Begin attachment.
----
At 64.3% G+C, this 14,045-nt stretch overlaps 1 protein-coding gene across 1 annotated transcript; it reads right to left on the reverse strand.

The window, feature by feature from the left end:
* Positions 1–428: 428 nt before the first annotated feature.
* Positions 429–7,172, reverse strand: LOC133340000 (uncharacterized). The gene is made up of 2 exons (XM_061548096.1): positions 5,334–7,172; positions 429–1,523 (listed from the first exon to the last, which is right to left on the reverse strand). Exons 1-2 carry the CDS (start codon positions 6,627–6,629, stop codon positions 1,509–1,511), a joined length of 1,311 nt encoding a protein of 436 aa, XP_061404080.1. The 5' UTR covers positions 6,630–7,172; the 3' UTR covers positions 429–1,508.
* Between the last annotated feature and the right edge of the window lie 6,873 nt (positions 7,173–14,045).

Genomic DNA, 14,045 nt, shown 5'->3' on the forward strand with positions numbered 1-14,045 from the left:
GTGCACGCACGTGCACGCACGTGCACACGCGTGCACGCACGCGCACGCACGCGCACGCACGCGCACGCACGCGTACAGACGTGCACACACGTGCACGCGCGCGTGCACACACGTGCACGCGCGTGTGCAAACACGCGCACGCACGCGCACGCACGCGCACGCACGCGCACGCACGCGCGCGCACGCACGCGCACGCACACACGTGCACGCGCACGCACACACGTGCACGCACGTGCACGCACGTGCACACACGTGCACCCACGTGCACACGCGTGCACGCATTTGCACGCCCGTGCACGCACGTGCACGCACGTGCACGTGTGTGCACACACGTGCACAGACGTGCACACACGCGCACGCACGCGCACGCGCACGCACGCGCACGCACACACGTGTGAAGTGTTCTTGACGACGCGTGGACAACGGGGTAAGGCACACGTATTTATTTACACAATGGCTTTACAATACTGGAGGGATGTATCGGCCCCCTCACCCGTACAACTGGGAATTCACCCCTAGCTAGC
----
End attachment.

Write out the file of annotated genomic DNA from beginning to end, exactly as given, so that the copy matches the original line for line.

At 64.3% G+C, this 14,045-nt stretch overlaps 1 protein-coding gene across 1 annotated transcript; it reads right to left on the reverse strand.

The window, feature by feature from the left end:
* Positions 1–428: 428 nt before the first annotated feature.
* Positions 429–7,172, reverse strand: LOC133340000 (uncharacterized). The gene is made up of 2 exons (XM_061548096.1): positions 5,334–7,172; positions 429–1,523 (listed from the first exon to the last, which is right to left on the reverse strand). Exons 1-2 carry the CDS (start codon positions 6,627–6,629, stop codon positions 1,509–1,511), a joined length of 1,311 nt encoding a protein of 436 aa, XP_061404080.1. The 5' UTR covers positions 6,630–7,172; the 3' UTR covers positions 429–1,508.
* Between the last annotated feature and the right edge of the window lie 6,873 nt (positions 7,173–14,045).

Genomic DNA, 14,045 nt, shown 5'->3' on the forward strand with positions numbered 1-14,045 from the left:
GTGCACGCACGTGCACGCACGTGCACACGCGTGCACGCACGCGCACGCACGCGCACGCACGCGCACGCACGCGTACAGACGTGCACACACGTGCACGCGCGCGTGCACACACGTGCACGCGCGTGTGCAAACACGCGCACGCACGCGCACGCACGCGCACGCACGCGCACGCACGCGCGCGCACGCACGCGCACGCACACACGTGCACGCGCACGCACACACGTGCACGCACGTGCACGCACGTGCACACACGTGCACCCACGTGCACACGCGTGCACGCATTTGCACGCCCGTGCACGCACGTGCACGCACGTGCACGTGTGTGCACACACGTGCACAGACGTGCACACACGCGCACGCACGCGCACGCGCACGCACGCGCACGCACACACGTGTGAAGTGTTCTTGACGACGCGTGGACAACGGGGTAAGGCACACGTATTTATTTACACAATGGCTTTACAATACTGGAGGGATGTATCGGCCCCCTCACCCGTACAACTGGGAATTCACCCCTAGCTAGC